By Alan Baldwin
MONACO (Reuters) - When Dave Ryan started working for the McLaren Formula One team in 1974, the New Zealander was handed a mop and told to clean the floor.
The job got more complicated over the next 35 years.
The former world champions, founded by Kiwi racer Bruce McLaren, are marking the 50th anniversary of their debut in Monaco this weekend and what Ryan knows about the team could fill a library.
Now racing director for back-of-the-grid Manor, minnows with big ambitions and powerful Mercedes engines, the 62-year-old lived the highs and lows at McLaren.
A mechanic to Britain's 1976 world champion James Hunt, Ryan became chief mechanic in 1982, team manager and then sporting director before leaving in 2009 in the midst of a furore involving Lewis Hamilton and race stewards.
He worked with champions like Ayrton Senna, a six-times Monaco winner, Alain Prost and Mika Hakkinen as well as now triple champion Hamilton.
"McLaren's a team that's rebuilding. They've been rebuilding for the last few years and at the moment the signs are looking like they might have found a direction," he told Reuters on Monaco's traditional Friday rest day.
"They are a fantastic team with a huge history behind them and it's kind of sad in some ways to see them where they've been. But I'm sure, given the talent they have, they'll find a way back.
"I have been through some really good times, and difficult times with McLaren, but the quality always came through in the end."
McLaren have not won a race since 2012 and started a new partnership with Honda last year, finishing ninth out of 10 teams. This year has shown signs of improvement.
Only Ferrari, the sport's oldest team, have won more championships than McLaren's eight constructors' and 12 drivers' crowns between 1974 to 2008. Ryan was there throughout.
Bruce McLaren went to Monaco in 1966 with a team of six people, including himself and his wife. The M2B car lasted nine laps before retiring with an oil leak.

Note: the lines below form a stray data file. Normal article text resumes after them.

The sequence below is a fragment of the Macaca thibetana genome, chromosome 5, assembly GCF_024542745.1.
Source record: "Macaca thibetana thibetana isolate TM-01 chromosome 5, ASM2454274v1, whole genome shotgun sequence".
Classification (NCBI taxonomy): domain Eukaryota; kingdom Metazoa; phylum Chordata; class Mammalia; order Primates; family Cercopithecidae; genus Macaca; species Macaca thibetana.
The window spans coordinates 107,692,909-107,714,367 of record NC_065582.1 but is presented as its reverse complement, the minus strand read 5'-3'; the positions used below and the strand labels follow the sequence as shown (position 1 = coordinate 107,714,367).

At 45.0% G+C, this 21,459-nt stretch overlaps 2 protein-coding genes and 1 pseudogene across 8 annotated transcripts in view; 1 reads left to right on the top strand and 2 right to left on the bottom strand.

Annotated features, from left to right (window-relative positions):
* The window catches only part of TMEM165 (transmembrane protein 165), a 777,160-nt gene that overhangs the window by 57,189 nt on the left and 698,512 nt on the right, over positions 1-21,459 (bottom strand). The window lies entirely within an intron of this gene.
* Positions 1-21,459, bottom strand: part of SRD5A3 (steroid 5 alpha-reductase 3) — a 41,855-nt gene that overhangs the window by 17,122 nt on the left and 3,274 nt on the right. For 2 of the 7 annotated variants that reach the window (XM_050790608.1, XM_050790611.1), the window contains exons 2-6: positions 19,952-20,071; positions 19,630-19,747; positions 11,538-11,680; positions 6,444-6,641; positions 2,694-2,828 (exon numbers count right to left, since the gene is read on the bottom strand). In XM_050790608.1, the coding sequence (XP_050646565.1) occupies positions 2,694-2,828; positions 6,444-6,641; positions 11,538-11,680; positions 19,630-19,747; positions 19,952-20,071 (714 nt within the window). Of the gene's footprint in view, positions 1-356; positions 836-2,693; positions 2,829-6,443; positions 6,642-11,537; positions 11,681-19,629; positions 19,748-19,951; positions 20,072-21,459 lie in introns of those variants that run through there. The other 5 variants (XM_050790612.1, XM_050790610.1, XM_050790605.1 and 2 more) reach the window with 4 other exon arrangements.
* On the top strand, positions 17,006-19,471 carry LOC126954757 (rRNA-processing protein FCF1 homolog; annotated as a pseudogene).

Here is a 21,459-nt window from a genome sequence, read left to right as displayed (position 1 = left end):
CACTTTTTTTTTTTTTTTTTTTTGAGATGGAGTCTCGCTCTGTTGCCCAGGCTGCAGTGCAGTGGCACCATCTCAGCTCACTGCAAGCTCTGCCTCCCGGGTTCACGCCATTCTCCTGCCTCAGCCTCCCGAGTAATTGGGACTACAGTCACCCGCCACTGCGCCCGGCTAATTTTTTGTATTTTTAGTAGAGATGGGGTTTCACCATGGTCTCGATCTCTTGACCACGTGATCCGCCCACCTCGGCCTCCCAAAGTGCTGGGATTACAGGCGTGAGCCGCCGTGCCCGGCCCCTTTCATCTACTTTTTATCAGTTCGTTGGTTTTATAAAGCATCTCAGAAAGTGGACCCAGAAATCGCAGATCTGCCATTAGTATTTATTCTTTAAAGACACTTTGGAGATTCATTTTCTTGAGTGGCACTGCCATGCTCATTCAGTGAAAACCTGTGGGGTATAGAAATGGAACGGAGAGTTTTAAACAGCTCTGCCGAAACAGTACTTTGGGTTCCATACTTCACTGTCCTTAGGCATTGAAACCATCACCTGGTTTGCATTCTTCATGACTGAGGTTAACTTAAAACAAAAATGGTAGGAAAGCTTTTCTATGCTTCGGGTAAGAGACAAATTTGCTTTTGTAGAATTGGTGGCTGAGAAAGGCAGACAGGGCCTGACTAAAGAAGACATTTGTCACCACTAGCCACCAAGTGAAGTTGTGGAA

When Ryan started, the team were on their way to a first championship with Brazilian Emerson Fittipaldi.
It was light years from the situation today where graduates with first class engineering and electronics degrees are recruited from the best universities.
Ryan arrived in Britain knowing nobody and with 17 pounds ($24.87) in his pocket after buying a raincoat and a backpack with the intention of travelling around Europe for a couple of weeks.
He partied with fellow expats, occasionally slept rough in London's Hyde Park and overstayed his ticket home.
"I was actually stuck in England," recalled Ryan. "It took me nine years to save up enough money to get back to New Zealand but in the meantime I saw a poster advertising the British Grand Prix and hitch-hiked out to Brands Hatch."
He and a friend sneaked in without a ticket, pitched a tent and then flipped a coin to see who would hitch back to the nearest fish and chip shop. Ryan lost.
The car that stopped turned out to be driven by the circuit manager who put him on the gate in exchange for a ticket. Seeking more work in the pit lane, McLaren offered him an interview and then employment at the factory.
"I was cleaning the floors. That was my first job. Which was fine. They gave me a proper job after that," he said.
"There weren't many people but we got through a lot of work. Everybody just mucked in. I'd get handed a drawing or something and be told to go and make that."
The parties were good, particularly in the 1970s with Hunt at the peak of his powers on and off the track, and there was a real sense of team spirit.
"We were just a bunch of young guys out having a lot of fun including James and (team mate) Jochen Mass. It was really hard work but we had a fantastic time," said Ryan.
($1 = 0.6837 pounds)
(Editing by Tony Jimenez)